Nurturing Critical Dialogic Partnerships: A Praxis for Teacher Induction with/in Urban School Communities
thesisposted on 27.10.2017 by William Kennedy
In order to distinguish essays and pre-prints from academic theses, we have a separate category. These are often much longer text based documents than a paper.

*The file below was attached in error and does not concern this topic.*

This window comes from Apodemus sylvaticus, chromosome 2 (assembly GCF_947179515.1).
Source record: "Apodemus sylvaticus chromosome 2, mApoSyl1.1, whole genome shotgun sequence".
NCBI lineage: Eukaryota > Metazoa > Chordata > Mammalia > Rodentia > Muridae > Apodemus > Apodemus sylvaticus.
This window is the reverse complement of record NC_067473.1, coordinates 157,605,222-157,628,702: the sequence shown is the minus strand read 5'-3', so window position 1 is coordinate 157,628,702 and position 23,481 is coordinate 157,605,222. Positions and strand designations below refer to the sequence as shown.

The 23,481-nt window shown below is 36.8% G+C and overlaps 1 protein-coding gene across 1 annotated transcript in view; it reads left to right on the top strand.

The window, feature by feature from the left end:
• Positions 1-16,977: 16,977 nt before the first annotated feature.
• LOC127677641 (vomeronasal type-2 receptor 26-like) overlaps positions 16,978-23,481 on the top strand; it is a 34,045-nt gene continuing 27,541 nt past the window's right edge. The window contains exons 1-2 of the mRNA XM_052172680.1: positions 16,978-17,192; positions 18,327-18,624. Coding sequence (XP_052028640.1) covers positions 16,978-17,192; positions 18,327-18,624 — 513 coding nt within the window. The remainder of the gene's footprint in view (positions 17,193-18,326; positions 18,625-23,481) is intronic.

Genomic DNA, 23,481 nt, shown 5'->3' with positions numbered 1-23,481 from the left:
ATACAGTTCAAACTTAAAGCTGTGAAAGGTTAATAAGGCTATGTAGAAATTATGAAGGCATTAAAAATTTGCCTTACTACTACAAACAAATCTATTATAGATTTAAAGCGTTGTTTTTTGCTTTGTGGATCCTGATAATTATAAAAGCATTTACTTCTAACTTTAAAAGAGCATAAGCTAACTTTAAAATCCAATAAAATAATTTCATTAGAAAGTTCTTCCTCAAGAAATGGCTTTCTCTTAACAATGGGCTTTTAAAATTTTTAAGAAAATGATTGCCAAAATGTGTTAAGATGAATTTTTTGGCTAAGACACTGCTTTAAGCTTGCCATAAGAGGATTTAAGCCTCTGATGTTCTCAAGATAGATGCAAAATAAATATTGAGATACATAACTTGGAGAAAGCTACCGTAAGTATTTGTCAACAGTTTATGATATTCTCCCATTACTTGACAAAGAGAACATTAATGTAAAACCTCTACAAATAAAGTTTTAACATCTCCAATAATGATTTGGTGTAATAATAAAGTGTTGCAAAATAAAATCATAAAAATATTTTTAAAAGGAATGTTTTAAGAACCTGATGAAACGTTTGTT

This research explores the Critical Dialogue that I facilitated and engaged in as part of a dialogic Praxis cycle with four first year teachers in Chicago Public Schools, all graduates of the critical and urban-focused teacher education program where I am an instructor. Using a Freirean conception of dialogue, I engaged in third space Critical Dialogue Partnerships with each teacher, five times over the course of the school year. Our dialogues focused specifically on the critical analysis of their attempts to engage in classroom instruction from the ‘curricular standpoint’ (Au, 2012) of the low income students of color in their middle school classrooms as well as their attempts to develop a dialogic Critical Care with the various members of their school community - students, fellow teachers, administrators, parents and families, and community members. Through this Critical Dialogue process, explicit attention was given to how the teacher participants confronted hegemonic socialization, in its various forms, as teachers in urban schools situated within the context of US Schooling. Using Practitioner Inquiry, I examined our transcribed dialogues to consider the ways that new teachers described their struggles and successes engaging in Critical Dialogue with the members of their school community. Together, we found that Critical Dialogue was easier when there was support amongst other school community members or structures that facilitated dialogue within the institution of the urban school. Conversely, in school communities where dialogue was actively silenced or dismissed, the teacher participants struggled to enact the approaches to teaching they believed in and had been educated to enact.